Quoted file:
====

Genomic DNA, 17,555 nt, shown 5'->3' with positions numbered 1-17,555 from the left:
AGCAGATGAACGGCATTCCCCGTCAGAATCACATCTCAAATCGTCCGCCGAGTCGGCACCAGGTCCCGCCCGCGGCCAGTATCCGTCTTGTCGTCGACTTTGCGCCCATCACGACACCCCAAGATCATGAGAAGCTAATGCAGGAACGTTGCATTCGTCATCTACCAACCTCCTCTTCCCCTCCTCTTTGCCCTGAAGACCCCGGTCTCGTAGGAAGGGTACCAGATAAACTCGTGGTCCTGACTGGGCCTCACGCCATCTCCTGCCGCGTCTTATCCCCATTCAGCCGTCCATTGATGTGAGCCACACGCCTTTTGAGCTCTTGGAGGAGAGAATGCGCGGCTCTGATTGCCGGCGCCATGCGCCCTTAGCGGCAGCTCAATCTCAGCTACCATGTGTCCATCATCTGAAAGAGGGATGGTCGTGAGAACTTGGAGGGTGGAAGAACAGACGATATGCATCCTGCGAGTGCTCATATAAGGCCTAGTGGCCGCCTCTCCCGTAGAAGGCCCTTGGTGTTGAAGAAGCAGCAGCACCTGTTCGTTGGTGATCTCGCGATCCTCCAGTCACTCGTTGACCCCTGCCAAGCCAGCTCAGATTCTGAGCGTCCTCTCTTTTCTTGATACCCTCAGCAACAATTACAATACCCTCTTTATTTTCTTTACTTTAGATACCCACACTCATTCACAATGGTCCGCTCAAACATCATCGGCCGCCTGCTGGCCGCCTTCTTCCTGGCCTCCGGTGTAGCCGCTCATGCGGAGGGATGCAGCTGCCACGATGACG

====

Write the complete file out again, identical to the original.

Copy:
Genomic DNA, 17,555 nt, shown 5'->3' with positions numbered 1-17,555 from the left:
AGCAGATGAACGGCATTCCCCGTCAGAATCACATCTCAAATCGTCCGCCGAGTCGGCACCAGGTCCCGCCCGCGGCCAGTATCCGTCTTGTCGTCGACTTTGCGCCCATCACGACACCCCAAGATCATGAGAAGCTAATGCAGGAACGTTGCATTCGTCATCTACCAACCTCCTCTTCCCCTCCTCTTTGCCCTGAAGACCCCGGTCTCGTAGGAAGGGTACCAGATAAACTCGTGGTCCTGACTGGGCCTCACGCCATCTCCTGCCGCGTCTTATCCCCATTCAGCCGTCCATTGATGTGAGCCACACGCCTTTTGAGCTCTTGGAGGAGAGAATGCGCGGCTCTGATTGCCGGCGCCATGCGCCCTTAGCGGCAGCTCAATCTCAGCTACCATGTGTCCATCATCTGAAAGAGGGATGGTCGTGAGAACTTGGAGGGTGGAAGAACAGACGATATGCATCCTGCGAGTGCTCATATAAGGCCTAGTGGCCGCCTCTCCCGTAGAAGGCCCTTGGTGTTGAAGAAGCAGCAGCACCTGTTCGTTGGTGATCTCGCGATCCTCCAGTCACTCGTTGACCCCTGCCAAGCCAGCTCAGATTCTGAGCGTCCTCTCTTTTCTTGATACCCTCAGCAACAATTACAATACCCTCTTTATTTTCTTTACTTTAGATACCCACACTCATTCACAATGGTCCGCTCAAACATCATCGGCCGCCTGCTGGCCGCCTTCTTCCTGGCCTCCGGTGTAGCCGCTCATGCGGAGGGATGCAGCTGCCACGATGACG